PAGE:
A brief history of Miami’s recent paparazzi frenzies includes local appearances by Peyton Manning (flirting with the Dolphins in 2012), Steve Wynn (eying a possible Miami Beach casino in 2011), and LeBron James (surveying American Airlines Arena in 2010).
Like I said, brief.
But nothing compares to the media storm set off when news leaked that David Beckham is touring possible venues for a new MLS soccer team in Miami. Now comes this little nugget of intel: Reuters is reporting that Beckham favors the development of a brand new, privately-funded soccer stadium in the urban core.
Rather than placing his stadium in some far off suburb where land is cheap and traffic is a non-factor, it sounds like Becks is hell-bent on being right in the thick of things. Salud!
Architecture students from the University Miami are already on the case, developing initial stadium designs as part of a course this semester. You can get a sneak-peek at what they’re working on here.
All of this begs the question, ‘what lucky plot of Miami land is in Becks’ bull’s-eye?’ (It also begs the question, ‘can MLS succeed here?’, but we’ll save that for another post. No need to rain on this parade).
Always up for some good, old fashioned (unsubstantiated) speculation, the crack team in our Soundbytes news room dusted off the map and got to work.
Admittedly, our criteria was loose. Anything within the urban core is fair game, so long as it wasn’t developed within the past 10 years (because hey, anything older than that is expendable here in the Magic City, right?) and isn’t slated for development within the next 10.
Here are our top five site-specific nominees, with a nifty map for our visually-inclined friends:
Watson Island – Like PNC Park in Pittsburgh or AT&T Park in San Francisco, a soccer field on the water overlooking the downtown Miami skyline has an opportunity to be one of the country’s great sports venues. We all know Watson Island has been the site of broken dream after broken dream, but there’s something about this that just makes sense. It could even satisfy the folks who campaigned for a bay front Marlins stadium, to no avail. Plus, there’s ample room for parking, and water taxis can operate from downtown and Miami Beach. The stadium could even be part of a large mixed-use project, with retail, hotels and the like.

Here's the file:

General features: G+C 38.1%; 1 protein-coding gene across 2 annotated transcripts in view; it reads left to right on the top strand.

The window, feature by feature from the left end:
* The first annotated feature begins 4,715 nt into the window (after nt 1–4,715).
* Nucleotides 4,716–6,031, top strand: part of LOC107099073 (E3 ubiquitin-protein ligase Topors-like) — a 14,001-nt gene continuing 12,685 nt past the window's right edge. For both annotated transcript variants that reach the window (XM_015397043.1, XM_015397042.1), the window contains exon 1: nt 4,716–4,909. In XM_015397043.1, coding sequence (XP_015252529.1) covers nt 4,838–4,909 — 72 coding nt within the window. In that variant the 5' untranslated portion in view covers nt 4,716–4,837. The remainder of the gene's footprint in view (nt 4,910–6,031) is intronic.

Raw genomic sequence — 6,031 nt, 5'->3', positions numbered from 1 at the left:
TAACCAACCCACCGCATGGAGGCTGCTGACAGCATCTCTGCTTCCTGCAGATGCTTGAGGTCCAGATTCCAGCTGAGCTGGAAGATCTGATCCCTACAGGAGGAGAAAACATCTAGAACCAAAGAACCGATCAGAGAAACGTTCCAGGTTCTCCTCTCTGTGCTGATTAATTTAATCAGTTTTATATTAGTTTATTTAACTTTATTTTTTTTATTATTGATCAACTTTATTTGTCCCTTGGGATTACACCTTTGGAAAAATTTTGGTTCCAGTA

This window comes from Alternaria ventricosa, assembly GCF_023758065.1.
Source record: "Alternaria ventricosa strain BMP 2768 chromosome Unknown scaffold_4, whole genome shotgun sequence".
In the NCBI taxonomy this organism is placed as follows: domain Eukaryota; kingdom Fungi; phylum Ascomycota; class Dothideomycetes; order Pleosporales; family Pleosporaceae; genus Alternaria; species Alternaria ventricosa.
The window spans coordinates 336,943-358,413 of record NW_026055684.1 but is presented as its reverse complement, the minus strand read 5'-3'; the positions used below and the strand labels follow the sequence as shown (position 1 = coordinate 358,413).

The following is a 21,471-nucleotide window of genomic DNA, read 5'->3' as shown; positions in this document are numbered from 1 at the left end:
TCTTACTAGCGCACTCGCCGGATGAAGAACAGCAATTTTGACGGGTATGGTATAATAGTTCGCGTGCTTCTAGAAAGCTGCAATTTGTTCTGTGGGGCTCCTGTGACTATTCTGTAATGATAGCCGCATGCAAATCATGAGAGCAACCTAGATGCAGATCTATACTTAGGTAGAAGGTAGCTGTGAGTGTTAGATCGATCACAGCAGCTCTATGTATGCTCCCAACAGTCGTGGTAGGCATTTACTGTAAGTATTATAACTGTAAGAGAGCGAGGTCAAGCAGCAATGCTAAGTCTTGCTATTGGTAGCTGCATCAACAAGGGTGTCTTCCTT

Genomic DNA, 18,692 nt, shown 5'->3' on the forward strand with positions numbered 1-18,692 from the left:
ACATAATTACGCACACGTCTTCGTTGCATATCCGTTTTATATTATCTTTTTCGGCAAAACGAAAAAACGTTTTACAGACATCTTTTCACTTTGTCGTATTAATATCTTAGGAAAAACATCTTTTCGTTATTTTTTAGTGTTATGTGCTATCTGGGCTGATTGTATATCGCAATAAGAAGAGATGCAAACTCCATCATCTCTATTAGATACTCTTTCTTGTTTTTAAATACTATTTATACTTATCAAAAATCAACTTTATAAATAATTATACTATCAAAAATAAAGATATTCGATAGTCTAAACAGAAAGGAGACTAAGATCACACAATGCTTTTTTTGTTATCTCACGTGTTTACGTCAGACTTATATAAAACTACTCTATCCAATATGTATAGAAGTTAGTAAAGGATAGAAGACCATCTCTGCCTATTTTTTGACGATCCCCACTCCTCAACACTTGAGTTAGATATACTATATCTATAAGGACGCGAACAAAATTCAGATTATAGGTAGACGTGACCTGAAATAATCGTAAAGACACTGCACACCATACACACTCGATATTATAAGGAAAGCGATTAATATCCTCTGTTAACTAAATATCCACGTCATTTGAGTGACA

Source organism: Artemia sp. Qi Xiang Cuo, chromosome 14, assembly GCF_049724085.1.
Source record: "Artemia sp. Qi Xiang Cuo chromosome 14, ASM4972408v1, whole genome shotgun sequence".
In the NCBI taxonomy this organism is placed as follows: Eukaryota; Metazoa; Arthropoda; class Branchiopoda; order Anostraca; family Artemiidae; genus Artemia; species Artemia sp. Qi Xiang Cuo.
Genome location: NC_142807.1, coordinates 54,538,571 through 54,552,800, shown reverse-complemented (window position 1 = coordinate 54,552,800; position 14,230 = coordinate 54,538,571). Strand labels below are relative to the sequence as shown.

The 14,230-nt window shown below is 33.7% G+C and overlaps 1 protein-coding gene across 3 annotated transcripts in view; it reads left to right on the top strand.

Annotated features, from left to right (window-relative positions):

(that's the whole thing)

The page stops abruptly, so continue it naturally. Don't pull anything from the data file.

Miami World Center/Overtown – The old Miami Arena on this site experienced its share of problems, and no doubt traffic and parking were problematic. But that was 30 years ago and there’s big plans a’ coming. Namely, the Miami World Center megaproject and another mixed-use project nearby that will include multiple transit links. When it comes to in-fill sites that won’t take up valuable water front space, this may be our best bet. And development planned for surrounding streets – shops, hotels, condos, offices, a convention center and more – will bring much needed infrastructure and street life to the neighborhood.
Bayfront Park: Multiple visions for a new sports and entertainment venue in downtown Miami’s front yard have been floated over the years, but this one is actually viable. Here’s why: soccer stadiums are typically far smaller and more compact than most major sporting venues. Making this work probably means demolishing the underutilized Bayfront Park Ampitheater to make room for our futbol pitch, but let’s be real, who’s going to miss it? Plus, the addition of 20,000 seats in a brand new stadium would make for a pretty attractive outdoor concert venue that could complement the nearby American Airlines Arena.
Parcel B: Ah, yes… the notorious third rail of Miami’s urban core. In case you aren’t familiar with Parcel B, it’s that often-talked-about-but-seldom-used spit of land wedged between American Airlines Arena and Government Cut. As far as sites with untapped potential in this town, Parcel B ranks right up there with Watson Island. So, what’s the problem? For one thing, the traffic mayhem that could come from MLS games and HEAT play-off games happening concurrently may be enough to take a pass (both occur during the summer months). Still, chatter that a Cuban-American History Museum may be destined for this site means Parcel B (B is for Beckham?) is back on the table and if that’s the case, its hard to believe Becks won’t have a look-sy (or is it look-see? look-sie?).
Florida East Coast Railway slip: Okay, okay, we admit this one is iffy. Marginal at best. And while we risk jeopardizing the environmentalist segment of our readership, we owe it to you to lay out all the options we could think of. And besides, this is a non-binding blog, so roll with it. We know the arguments against this: there’s no need for infill; we’ll ruin the sight lines; where oh where will we dock the fancy boats; the criticisms go on and on. But let’s be real: you can count the number of mega yachts you’ve seen docked here in the past five years on one hand. So why not fill it in (we hear PortMiami is looking for a place to dump its dredged earth), build a waterfront soccer park, and bridge the gap between Museum Park, the Arena and Bayfront Park.
Got another candidate? We’d love to hear about it. Check up on our Facebook page and Twitter feed to keep up with our favorite reader posts and any other ideas that come out of the Soundbytes brain trust.